PAGE 13

PAGE 14

PAGE 15

PAGE 16

ADRIFT .ON THE ORINOCO. 16. assumed surprise. "You must be ma cl. You are strangers to us. W11y should we do you harm?" "You can't deceive me, for I am acquainted with your plans. You and those two sailors conspired together at the inn kept by one Sanchez to kidnap Miss Gale. We left the place in the night to save her. Now that you've followed us here, your object is the same, and we are pre pared to resist you as long as we have a bullet in our re volvers. Advance another step and I'll shoot you dead." "I swear you are wrong." "You'd swear anything, I have no doubt, but we know better than to trust you. Retire or take the conse quences, and remember we shall be on the watch all night." Domingo, clearly much discomfited, turned to his com panions and said something in a low tone. Then he surveyed the landing again, and the formidable front presented by the party above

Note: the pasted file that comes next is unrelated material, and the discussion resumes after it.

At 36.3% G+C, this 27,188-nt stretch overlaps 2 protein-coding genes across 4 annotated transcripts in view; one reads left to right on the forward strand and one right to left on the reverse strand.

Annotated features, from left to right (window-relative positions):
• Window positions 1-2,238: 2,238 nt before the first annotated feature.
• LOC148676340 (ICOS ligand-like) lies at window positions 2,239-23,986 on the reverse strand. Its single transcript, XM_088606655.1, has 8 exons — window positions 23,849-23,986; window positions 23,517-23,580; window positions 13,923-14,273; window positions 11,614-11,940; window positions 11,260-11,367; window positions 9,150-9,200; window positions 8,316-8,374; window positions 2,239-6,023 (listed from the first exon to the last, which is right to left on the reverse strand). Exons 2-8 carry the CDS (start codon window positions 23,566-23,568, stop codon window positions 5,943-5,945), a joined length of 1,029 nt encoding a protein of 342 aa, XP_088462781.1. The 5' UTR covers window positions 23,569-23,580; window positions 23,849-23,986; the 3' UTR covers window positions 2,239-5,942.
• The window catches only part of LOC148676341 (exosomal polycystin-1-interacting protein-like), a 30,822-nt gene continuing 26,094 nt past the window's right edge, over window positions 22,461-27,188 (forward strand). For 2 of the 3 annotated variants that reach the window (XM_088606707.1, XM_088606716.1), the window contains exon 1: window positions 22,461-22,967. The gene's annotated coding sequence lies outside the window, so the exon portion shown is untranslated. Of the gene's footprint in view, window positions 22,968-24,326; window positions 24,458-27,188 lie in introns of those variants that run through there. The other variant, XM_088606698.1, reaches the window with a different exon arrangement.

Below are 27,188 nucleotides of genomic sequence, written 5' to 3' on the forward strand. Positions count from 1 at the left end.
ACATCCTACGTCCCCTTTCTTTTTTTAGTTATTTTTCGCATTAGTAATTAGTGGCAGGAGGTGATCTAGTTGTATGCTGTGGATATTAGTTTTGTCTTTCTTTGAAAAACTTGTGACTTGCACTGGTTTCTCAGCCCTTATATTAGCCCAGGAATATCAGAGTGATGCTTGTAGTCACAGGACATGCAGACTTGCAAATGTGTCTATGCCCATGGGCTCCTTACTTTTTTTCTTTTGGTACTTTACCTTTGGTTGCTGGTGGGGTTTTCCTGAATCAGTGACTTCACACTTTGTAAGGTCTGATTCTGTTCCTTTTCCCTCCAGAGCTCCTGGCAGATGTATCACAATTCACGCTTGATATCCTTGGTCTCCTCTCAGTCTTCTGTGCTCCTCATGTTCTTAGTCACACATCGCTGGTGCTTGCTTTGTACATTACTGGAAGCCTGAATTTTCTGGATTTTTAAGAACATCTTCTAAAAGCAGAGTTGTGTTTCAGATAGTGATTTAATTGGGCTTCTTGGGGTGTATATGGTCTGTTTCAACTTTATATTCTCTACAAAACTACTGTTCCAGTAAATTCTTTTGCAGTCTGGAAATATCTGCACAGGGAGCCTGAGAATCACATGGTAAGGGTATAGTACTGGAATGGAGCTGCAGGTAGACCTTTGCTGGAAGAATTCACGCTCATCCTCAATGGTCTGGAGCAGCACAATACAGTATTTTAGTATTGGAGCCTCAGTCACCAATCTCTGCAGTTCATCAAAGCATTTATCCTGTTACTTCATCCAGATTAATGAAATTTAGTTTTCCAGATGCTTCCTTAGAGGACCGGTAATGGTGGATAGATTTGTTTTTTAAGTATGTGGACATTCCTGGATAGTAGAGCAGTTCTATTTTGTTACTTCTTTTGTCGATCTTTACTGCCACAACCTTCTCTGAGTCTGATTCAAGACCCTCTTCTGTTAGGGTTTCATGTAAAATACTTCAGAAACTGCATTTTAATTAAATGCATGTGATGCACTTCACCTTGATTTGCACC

PAGE 17

PAGE 18